Philippines is somewhere familiar yet alien to Hong Kong people. On one hand, there are 140,000 Filipinos in Hong Kong; on the other hand, the local residents are mostly ignorant about the rich and zealous Filipino culture. There seems to have a veil hanging between us, blocking our sight, and discourage us from knowing each other. But, our journey to Tubod Mar, Jagna in Bohol has changed it. The days we spent with Henry, the host family, and other villagers bridged us together.
I and Foung are going to stay at Henry’s beautiful tiffany blue house for three weeks. Living there are Henry, his two sons, and his old mother. It is surrounded by coconut and banana trees, that provide fruits for the family. Out at the balcony, there are wooden armchairs and desks, which become the perfect venue for families and friends to gather and chat. At the back of the house, you can find pigs, chickens, dogs and cats. Such a close bonding between human and animals is not what we can imagine in Hong Kong.
Henry the host is a local Filipino. He runs a grocery shop in the village. At the same time, he is also a self-sufficient farmer who has his own fruits trees and animals for food. Since his wife is working outside Bohol, he takes the responsibility of raising two sons and looking after the old mother alone. He is considerate to take care of us, preparing everything we need in advance. As English is not his mother tongue, we tried to communicate using simple words together with body language. It turns out that in most of the time, we have no difficulty sharing our ideas. He taught us lots of Filipino culture, for example, how to prevent the bone when eating fish, why they would smoke the fruit trees by burning the coconut shells. We become good friends in just three days of time. For the rest of the three weeks, I expect to learn more about the Filipino agriculture from him.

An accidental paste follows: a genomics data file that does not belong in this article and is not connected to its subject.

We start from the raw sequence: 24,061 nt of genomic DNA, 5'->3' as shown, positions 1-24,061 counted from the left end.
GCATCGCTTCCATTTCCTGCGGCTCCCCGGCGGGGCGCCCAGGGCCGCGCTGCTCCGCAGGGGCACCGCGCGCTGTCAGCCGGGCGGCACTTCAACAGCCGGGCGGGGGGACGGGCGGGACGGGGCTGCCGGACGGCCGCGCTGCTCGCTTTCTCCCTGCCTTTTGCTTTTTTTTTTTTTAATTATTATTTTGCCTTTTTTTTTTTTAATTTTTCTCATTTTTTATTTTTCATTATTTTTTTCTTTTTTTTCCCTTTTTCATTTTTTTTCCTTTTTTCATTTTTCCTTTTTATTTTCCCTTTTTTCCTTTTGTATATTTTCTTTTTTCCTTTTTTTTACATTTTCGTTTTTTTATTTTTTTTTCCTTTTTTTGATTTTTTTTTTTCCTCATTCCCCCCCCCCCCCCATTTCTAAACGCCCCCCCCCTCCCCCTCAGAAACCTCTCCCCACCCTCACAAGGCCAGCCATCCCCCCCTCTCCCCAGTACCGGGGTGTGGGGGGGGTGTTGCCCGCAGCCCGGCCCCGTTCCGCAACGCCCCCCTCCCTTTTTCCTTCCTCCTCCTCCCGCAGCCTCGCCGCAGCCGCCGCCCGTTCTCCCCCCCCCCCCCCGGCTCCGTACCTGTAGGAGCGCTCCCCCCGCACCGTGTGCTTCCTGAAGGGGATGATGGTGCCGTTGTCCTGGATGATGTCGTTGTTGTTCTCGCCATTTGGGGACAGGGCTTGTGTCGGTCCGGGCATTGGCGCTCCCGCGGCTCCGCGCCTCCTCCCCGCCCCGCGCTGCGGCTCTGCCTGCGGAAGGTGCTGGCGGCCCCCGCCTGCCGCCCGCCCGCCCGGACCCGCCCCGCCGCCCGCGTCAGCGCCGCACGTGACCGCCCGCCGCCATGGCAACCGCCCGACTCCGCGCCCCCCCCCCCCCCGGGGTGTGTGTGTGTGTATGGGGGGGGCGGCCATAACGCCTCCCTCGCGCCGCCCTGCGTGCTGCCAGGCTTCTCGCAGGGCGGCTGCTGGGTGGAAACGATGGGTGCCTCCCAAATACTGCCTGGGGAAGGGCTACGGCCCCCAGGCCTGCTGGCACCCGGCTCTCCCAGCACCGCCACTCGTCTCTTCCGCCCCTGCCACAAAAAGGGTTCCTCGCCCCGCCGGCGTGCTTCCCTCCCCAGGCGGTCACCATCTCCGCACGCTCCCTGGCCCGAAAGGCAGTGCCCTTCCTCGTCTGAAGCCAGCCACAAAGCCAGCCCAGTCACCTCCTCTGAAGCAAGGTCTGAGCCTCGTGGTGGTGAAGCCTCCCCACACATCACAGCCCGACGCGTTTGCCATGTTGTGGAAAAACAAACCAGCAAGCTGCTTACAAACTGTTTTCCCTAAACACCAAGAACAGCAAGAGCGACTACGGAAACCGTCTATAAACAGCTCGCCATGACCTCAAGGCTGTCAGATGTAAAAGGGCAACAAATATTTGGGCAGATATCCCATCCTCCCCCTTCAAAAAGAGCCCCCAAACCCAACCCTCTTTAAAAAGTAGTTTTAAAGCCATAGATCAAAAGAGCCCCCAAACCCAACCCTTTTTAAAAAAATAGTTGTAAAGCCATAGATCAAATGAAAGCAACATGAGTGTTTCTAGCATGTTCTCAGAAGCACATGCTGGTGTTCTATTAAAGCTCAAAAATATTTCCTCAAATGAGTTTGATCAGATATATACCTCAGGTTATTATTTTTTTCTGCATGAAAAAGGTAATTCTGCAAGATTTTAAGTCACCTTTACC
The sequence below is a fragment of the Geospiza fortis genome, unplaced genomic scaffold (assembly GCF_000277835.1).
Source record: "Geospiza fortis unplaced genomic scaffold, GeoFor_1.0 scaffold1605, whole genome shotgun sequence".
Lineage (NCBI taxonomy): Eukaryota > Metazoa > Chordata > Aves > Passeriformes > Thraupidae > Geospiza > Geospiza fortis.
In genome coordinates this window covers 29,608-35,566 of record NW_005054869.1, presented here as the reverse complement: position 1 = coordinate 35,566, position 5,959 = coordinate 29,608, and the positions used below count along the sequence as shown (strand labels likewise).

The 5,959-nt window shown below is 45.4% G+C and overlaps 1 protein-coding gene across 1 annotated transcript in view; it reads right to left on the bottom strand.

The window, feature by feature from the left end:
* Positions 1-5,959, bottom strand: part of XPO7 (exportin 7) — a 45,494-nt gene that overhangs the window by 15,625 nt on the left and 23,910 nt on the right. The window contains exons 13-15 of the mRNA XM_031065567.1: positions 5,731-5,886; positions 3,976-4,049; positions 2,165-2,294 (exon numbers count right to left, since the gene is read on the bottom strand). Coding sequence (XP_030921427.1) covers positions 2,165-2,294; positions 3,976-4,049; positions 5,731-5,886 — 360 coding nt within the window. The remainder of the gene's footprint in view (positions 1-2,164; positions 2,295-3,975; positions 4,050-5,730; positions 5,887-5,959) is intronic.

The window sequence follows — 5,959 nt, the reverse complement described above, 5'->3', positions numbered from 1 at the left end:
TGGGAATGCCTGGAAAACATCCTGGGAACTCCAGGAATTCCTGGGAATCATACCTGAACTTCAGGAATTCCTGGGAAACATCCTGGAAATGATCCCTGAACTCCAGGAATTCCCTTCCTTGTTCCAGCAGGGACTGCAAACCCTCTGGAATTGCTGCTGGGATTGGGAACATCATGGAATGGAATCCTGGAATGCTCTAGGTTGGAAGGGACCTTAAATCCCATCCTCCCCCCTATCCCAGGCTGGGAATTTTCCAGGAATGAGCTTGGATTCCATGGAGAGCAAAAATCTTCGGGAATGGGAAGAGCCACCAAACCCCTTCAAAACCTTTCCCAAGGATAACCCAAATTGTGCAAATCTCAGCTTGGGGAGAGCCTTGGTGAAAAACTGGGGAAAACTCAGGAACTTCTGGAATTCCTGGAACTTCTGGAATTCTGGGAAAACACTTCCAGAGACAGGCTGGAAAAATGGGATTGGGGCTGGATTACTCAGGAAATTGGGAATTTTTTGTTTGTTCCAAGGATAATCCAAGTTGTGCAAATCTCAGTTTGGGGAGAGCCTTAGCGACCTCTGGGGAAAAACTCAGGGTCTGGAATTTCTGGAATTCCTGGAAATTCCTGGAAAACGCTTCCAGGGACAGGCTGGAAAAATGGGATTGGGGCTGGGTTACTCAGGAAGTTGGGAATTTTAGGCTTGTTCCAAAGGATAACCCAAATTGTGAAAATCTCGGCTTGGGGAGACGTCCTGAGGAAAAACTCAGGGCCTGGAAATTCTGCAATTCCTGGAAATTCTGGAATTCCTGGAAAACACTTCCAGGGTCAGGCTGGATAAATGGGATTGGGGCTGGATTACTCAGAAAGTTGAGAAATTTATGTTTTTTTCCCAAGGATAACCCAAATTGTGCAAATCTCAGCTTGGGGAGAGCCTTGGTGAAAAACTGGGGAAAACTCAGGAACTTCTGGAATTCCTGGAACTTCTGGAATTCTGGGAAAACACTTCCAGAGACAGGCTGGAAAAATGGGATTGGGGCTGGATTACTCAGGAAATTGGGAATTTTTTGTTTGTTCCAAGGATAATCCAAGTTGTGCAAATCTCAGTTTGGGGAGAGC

Ernest and Rheymarbest are sons of Henry. They are very cheerful and friendly. At weekends, they invited us to go swimming together at a beach somewhere near the village. I was surprised by how easily they can swim on a sea with huge waves. In the same beach, there were also some other kids who are enjoying the water. It seems that no one has taught them how to swim, while swim has become a second nature to them. Maybe that is the natural way we humans learn: learning through acting. The two brothers are also very keen on playing basketball. As told by Henry, they joined a league team together and practised in the court every day after the school. Our groupmates were honoured to form a team and play a match with them, while their daily effort paid off and defeat our team.
In this family, there are also many other children, whom are not sons of Henry. They are kids of other villagers, but they walk in and out the house as if they are just part of it. Perhaps these kids take Henry’s house as one of their playground, and Henry welcomes them too. Villagers are very kind and know each other very well, therefore they do not mind other kids to play at their places. It is what we Hong Kong people really need to think on: why we do not even try to know our neighbours? As our society gets more wealthy, we just get more distant with people around us. Here in Philippines, even we are just newcomers, people greet us and talk to us as if we are old friends of theirs. I feel the geographic distance does not divide us. We can be emotionally very close to someone, even though we are living in different side of the Earth.
The barrier between us is, indeed, not our geographic distance, not our cultural difference, not even our languages, it is whether or not we are willing to open the door deep in our heart, and try to accept someone who is different from us. Experience here in Philippines let me realise that we can get along well, and learn from the different. It is definitely a loss to ourselves and our society to neglect any minority group. Bearing this in mind, I am going to discover more about their culture in the coming three weeks. At the same time, I hope my knowledge in business and economics can help our cooperated business and the host family as well.